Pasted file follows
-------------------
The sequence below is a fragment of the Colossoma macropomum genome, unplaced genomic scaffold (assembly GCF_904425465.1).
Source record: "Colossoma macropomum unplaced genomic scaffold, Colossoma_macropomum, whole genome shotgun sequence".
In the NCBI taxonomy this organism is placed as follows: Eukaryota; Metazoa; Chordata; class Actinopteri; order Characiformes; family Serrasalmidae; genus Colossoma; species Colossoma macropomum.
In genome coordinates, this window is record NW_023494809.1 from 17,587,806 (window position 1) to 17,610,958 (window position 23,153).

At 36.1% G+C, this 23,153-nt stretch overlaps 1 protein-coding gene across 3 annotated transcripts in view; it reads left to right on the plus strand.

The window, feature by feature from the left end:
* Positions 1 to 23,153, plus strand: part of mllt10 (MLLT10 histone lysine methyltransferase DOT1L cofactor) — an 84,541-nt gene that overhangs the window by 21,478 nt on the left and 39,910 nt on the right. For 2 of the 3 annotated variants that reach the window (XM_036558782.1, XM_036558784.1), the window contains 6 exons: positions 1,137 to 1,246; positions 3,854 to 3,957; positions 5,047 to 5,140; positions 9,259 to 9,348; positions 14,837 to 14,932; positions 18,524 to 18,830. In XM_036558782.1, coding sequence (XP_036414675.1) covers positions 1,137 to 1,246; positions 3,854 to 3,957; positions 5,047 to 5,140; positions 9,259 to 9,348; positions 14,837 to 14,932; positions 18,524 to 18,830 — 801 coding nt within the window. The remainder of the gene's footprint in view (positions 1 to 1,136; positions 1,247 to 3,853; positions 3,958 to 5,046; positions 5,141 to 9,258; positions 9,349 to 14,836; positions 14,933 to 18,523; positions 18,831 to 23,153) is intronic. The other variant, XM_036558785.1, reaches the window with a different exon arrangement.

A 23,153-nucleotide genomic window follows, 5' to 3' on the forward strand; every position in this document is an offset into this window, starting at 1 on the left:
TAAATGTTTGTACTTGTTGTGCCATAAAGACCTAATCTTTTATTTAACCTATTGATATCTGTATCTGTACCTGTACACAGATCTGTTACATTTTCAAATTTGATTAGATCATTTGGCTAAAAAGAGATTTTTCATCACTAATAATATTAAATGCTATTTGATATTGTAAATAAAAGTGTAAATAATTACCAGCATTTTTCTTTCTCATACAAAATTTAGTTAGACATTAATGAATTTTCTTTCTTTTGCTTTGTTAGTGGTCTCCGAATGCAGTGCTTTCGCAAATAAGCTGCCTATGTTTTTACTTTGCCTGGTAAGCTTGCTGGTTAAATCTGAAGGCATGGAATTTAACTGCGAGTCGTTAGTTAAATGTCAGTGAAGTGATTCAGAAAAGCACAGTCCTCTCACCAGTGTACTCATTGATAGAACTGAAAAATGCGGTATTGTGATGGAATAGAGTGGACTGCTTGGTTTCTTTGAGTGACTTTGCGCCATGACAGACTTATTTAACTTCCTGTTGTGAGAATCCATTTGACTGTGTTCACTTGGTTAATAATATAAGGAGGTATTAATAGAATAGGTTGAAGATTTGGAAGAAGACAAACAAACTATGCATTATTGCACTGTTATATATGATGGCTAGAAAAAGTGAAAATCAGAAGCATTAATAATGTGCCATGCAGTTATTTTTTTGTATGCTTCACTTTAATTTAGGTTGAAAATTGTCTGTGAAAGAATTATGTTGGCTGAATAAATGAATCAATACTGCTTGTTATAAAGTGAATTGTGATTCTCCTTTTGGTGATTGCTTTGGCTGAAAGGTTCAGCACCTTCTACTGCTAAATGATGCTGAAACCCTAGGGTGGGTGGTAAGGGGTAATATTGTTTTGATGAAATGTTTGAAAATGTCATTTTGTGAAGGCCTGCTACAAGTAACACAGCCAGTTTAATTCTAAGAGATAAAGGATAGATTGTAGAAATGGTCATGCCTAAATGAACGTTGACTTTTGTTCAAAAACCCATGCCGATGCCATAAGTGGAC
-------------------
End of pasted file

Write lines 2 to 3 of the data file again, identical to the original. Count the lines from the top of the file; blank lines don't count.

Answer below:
Source record: "Colossoma macropomum unplaced genomic scaffold, Colossoma_macropomum, whole genome shotgun sequence".
In the NCBI taxonomy this organism is placed as follows: Eukaryota; Metazoa; Chordata; class Actinopteri; order Characiformes; family Serrasalmidae; genus Colossoma; species Colossoma macropomum.